Donald Trump drops lawsuit against NY Attorney General Letitia James
Donald Trump Donald Trump drops lawsuit against NY Attorney General Letitia James

In addition to the bill’s co-sponsors and members of the Congressional Black Caucus, Biden invited Opal Lee to join him for the signing, giving her the first of the many ceremonial pens. Biden called Lee "a daughter of Texas, grandmother of the movement to make Juneteenth a holiday," and credited the 94-year-old’s organizing efforts.

June 19 marks the day when Union troops under the command of Major General Gordon Granger arrived in Galveston to find Black men, women, and children still in bondage months after the Confederacy’s surrender and more than two years after President Abraham Lincoln issued the Emancipation Proclamation.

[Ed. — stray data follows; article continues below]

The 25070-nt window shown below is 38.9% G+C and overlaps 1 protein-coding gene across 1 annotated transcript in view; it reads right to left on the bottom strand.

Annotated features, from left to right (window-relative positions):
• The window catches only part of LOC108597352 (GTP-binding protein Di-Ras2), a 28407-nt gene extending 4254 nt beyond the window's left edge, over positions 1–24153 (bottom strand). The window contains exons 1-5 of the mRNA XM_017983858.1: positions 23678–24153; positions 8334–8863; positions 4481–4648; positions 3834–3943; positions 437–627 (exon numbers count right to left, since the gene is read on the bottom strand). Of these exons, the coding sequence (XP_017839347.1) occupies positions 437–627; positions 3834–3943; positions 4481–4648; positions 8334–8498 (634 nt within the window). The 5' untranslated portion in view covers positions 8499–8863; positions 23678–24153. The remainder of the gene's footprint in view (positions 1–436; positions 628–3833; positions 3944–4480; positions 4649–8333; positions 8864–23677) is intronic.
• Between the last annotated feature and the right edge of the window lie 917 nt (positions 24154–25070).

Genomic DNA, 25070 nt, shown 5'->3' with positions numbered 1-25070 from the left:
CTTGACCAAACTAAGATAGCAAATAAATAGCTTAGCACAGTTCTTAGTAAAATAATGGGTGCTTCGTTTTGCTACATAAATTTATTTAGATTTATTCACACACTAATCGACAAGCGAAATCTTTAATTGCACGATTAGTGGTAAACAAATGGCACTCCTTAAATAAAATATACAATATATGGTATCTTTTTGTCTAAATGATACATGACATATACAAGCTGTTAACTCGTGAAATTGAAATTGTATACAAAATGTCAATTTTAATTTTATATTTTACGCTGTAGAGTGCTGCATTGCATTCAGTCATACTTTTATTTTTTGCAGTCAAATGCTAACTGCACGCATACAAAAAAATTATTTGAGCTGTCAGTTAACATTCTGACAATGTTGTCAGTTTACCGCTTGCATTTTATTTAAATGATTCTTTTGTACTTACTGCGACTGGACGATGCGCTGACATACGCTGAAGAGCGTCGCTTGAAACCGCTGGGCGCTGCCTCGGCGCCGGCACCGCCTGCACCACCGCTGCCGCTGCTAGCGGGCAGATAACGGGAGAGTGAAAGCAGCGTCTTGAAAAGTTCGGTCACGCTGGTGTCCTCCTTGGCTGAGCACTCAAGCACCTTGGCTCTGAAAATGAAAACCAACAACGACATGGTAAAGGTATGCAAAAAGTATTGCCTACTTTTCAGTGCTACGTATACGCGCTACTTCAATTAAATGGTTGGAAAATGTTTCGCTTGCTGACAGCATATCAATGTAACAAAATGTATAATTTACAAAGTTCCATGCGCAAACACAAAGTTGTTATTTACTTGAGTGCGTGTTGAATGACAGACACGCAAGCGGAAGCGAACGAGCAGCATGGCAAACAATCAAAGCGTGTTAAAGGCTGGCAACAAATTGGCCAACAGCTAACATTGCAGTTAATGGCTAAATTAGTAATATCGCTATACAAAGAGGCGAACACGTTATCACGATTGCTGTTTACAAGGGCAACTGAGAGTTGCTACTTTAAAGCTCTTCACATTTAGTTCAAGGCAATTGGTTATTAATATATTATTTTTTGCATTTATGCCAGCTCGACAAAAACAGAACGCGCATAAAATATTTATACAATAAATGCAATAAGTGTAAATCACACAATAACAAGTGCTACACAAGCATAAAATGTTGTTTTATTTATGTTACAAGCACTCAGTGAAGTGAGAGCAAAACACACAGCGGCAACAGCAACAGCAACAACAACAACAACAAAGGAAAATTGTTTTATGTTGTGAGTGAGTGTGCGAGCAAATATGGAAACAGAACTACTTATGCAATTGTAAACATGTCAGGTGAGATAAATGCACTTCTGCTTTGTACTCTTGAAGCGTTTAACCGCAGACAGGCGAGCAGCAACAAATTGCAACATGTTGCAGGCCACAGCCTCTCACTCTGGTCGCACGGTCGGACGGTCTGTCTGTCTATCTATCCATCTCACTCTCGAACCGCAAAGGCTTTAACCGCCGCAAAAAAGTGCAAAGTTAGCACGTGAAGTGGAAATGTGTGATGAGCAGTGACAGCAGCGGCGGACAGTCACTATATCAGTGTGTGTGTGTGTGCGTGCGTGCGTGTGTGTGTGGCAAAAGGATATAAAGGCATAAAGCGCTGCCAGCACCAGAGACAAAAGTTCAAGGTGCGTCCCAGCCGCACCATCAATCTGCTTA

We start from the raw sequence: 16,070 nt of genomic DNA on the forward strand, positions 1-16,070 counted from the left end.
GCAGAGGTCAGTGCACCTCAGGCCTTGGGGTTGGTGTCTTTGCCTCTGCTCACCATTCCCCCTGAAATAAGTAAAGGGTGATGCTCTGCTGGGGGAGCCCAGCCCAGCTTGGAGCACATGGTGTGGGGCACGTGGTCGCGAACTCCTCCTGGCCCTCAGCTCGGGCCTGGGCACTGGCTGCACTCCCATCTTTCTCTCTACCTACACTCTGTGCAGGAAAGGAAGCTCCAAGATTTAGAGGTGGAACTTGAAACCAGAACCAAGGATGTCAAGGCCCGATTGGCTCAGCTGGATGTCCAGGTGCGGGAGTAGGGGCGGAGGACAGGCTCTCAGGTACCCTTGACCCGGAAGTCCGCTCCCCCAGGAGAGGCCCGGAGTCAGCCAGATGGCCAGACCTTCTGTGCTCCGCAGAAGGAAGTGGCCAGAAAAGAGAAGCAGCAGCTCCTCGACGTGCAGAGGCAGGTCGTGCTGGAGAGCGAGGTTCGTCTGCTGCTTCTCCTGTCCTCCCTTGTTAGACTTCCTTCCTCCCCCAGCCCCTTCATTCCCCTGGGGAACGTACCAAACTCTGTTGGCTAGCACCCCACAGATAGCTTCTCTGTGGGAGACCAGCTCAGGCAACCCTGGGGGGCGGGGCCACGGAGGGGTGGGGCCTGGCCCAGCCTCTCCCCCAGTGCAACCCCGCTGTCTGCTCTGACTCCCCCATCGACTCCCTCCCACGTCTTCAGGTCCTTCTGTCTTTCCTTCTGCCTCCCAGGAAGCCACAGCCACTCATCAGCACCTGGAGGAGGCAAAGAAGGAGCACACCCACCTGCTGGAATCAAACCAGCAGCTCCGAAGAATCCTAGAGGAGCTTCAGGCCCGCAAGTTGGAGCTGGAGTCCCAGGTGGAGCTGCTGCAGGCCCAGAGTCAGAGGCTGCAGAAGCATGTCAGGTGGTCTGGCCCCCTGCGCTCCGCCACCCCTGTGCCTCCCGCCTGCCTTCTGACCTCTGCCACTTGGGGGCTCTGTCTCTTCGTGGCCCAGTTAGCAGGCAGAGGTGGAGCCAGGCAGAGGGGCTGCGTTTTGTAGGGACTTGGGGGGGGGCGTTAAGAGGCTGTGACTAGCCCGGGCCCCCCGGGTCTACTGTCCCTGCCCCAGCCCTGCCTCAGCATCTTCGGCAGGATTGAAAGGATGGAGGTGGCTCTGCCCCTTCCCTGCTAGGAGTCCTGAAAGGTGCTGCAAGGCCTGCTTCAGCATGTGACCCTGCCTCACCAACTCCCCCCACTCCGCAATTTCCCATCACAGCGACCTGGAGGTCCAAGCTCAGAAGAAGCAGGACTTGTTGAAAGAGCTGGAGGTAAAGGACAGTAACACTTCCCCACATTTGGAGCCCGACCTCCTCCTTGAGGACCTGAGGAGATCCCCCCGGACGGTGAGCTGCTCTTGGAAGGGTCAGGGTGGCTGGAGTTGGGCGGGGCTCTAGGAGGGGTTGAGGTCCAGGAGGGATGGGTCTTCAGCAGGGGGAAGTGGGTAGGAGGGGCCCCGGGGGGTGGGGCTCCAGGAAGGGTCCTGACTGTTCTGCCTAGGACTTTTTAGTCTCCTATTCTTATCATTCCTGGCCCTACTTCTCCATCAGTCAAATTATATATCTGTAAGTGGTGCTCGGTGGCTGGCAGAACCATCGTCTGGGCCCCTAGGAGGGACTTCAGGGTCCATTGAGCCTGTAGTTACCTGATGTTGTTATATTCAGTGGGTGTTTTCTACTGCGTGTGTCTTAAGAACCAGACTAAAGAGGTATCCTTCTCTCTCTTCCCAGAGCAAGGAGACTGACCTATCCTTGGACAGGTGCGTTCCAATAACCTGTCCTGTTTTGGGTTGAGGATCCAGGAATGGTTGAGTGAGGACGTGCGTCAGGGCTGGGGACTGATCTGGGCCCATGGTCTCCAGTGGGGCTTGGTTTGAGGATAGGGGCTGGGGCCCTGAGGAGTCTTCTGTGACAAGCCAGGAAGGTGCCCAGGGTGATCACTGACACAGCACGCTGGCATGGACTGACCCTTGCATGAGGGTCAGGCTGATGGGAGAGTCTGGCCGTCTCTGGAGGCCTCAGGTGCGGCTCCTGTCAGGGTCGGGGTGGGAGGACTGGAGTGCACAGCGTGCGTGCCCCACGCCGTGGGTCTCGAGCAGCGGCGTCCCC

In the years since, Juneteenth grew from a folk jubilee celebrating the de facto end of slavery into a holiday recognized in 47 states and the District of Columbia.

But without federal recognition, few Americans got off from work to observe it.

Juneteenth is the first federal holiday to be added in nearly four decades

Speaker of the House Nancy Pelosi (c.) was joined by members of the Congressional Black Caucus as she held up the bill for the Juneteenth National Independence Day Act at the US Capitol on Thursday.
Speaker of the House Nancy Pelosi (c.) was joined by members of the Congressional Black Caucus as she held up the bill for the Juneteenth National Independence Day Act at the US Capitol on Thursday.  © IMAGO / MediaPunch